Let go of misplaced guilt and move forward in your career [Wise Wednesdays]
When you’re claiming your freedom to the career and life that you truly want (and stepping into a level of leadership and impact that is yours to create in this life), you will feel two things: fire and guilt.
Why the guilt?
Well, allow me to share from my experience. When I started to change my career I felt guilty for:
1) A sense that I’m disrespecting the sacrifices my family have made for me (with no guarantee of success in my new path)
2) A feeling that I’m damaging relationships and burning bridges with my professional world (and not knowing how else to manage that)
3) Breaking with norms and expectations of society (without any clear alternative of what I wanted instead – how childishly unrealistic, right?!)
Essentially, claiming the change that you want can feel like a rejection of the world that nurtured you and shaped you. How could you not feel guilty?
This can be particularly true if you’ve experienced some kind of ‘upward social mobility’ through your career i.e. you’ve moved up the socioeconomic ladder and broken ceiling after ceiling in terms of education, wealth and access to global resources.
If you’re in a service profession you might feel twice as guilty since you’re doing meaningful work (I see this a lot for doctors, for example). How can you give all that up without seeming ungrateful?...
As I was discussing with my client V this week, guilt isn’t always justified. In this kind of situation, it is misplaced.
What can you do? Afterall, the feeling is still there and unpleasant…
First, I don’t believe you always have to do something about a feeling. It’s a bit like wanting to do something about the clouds.
Second, how you’re feeling is a function of how you’re thinking. So you can shift it by shifting your thinking.
For example, guilt will arise from your view of the situation (see above). You may not realise it but you may be placing emphasis on honouring the past, your origins – a perfectly laudable perspective, of course.
However, the past can’t trump the present or the possibilities of a new future.
EXPAND YOUR CONTEXT: THE ANTIDOTE TO MISPLACED GUILT
When you feel misplaced (freedom-triggered) guilt, it’s because you’re inside a limiting context that’s defined by the past.
So one way to shift your thinking is to imagine stepping outside your current context (i.e. your view of the world) and into a bigger one that honours the past but integrates it into something wider.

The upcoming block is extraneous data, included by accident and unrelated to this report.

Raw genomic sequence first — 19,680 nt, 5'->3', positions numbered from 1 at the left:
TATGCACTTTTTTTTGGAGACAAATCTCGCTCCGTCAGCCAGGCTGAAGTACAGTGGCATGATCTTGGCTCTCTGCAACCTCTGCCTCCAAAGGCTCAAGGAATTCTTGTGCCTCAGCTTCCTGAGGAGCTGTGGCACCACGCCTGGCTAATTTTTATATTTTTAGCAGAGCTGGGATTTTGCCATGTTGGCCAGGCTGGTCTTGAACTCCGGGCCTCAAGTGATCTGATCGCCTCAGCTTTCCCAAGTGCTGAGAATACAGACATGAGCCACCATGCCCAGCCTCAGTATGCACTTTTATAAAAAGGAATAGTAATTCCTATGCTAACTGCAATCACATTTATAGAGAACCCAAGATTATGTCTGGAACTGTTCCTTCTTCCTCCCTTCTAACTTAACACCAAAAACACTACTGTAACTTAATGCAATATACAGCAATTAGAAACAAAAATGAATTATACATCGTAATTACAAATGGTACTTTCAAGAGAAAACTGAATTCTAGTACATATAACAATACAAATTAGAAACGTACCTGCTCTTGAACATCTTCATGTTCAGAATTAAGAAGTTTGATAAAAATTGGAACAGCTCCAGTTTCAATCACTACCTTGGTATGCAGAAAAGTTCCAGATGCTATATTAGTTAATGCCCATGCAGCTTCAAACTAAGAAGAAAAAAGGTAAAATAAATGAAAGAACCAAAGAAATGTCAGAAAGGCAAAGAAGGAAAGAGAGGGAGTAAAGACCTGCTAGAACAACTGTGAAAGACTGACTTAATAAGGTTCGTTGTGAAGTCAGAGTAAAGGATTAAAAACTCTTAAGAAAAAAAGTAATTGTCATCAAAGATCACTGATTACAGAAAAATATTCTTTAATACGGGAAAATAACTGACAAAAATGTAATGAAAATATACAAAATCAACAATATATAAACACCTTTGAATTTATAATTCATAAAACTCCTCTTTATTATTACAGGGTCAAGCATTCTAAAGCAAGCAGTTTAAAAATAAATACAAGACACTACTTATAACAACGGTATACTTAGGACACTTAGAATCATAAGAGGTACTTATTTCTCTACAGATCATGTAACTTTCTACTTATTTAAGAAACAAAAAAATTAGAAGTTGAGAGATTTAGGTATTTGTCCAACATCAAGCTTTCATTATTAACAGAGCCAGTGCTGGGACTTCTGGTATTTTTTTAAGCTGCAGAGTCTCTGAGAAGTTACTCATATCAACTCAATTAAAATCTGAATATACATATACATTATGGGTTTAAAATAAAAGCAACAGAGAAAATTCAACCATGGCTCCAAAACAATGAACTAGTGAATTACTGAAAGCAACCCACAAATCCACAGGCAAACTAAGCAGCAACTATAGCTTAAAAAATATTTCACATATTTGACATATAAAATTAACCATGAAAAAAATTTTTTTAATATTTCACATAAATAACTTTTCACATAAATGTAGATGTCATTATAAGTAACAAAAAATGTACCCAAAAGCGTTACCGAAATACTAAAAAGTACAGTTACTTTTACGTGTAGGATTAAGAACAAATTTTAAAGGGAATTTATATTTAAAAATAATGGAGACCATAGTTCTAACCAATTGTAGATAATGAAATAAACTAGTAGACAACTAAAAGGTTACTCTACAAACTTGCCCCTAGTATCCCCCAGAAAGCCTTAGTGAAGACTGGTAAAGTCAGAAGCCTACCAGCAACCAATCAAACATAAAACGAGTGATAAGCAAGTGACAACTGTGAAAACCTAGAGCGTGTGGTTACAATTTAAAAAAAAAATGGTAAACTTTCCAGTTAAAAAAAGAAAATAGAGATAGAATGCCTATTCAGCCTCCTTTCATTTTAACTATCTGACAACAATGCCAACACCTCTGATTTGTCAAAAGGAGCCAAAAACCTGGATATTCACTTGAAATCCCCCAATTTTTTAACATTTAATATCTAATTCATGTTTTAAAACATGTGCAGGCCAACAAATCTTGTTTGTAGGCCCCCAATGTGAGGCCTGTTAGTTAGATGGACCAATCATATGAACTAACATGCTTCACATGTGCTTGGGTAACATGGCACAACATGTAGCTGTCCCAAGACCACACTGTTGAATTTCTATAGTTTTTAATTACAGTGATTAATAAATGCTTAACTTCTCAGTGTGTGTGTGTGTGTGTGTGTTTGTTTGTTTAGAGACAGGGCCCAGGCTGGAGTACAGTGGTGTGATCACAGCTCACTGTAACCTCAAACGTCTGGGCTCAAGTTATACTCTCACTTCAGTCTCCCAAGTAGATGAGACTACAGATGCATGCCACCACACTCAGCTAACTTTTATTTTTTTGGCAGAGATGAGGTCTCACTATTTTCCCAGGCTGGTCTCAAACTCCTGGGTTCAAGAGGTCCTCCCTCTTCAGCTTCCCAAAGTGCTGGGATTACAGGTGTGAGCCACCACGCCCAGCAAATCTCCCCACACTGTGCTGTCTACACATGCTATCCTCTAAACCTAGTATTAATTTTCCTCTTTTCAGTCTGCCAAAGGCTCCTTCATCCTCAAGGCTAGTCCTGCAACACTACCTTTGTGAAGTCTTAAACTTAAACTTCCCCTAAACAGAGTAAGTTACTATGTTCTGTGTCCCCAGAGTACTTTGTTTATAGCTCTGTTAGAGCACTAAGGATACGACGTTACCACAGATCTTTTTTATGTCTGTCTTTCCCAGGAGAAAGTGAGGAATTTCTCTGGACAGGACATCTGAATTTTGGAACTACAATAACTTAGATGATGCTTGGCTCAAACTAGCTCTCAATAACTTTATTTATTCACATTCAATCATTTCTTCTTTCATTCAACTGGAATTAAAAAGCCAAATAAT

Let me explain with two questions:
1) What’s the vision of life that you’ve inherited from your ancestors?
2) What is the bigger vision of life that your ancestors couldn’t access because their context was limited by the circumstances of their time?
For me, when I think of my ancestors, I imagine that they wanted at least better material security, access to education and protection from injustice and violence (they were embedded in a colonial power structure that controlled their lands).
And that’s what they strived for over generations.
But previous generations didn’t have access to healthcare, information and the global job market the way we do. Even having 3 meals a day wasn’t guaranteed. In other words: their context was different.
[Photo. North African woman reflecting on her goals c.1915.] What did our ancestors feel guilty about? Leaving the village? Doing work outside the ancestral tradition? Fighting for their freedom at great risk to their family?
Today, the equivalent of those ancestral goals might be a secure job, prestigious degrees and 2.4 kids.
And while that’s a perfectly valid set up, for you, freedom and happiness might look different. Why? Because your context is different.
For you, it might look like taking risks by stepping into more leadership and sharing a message; taking risks to create your own organisation or business; or simply taking more time to enjoy what you have and shunning the relentless treadmill of toxic modernity.
The beautiful thing is that, in the end, the desire underlying the dream is the same from generation to generation: it’s the desire for freedom and happiness.
So it may simply be time for you to upgrade the dream (in line with a wider, present-day context) or at least accept that the dream looks different to what your predecessors wanted and explore that.
That way you’re honouring the heart of the dream of previous generations while adding the unique set of possibilities that exist for you today. Life wants this from you as it enriches our human evolutionary process.
And as a by-product, you get to transform the pain of misplaced guilt into hope and optimism for yourself and generations to come.
Have a great week,
I need your help
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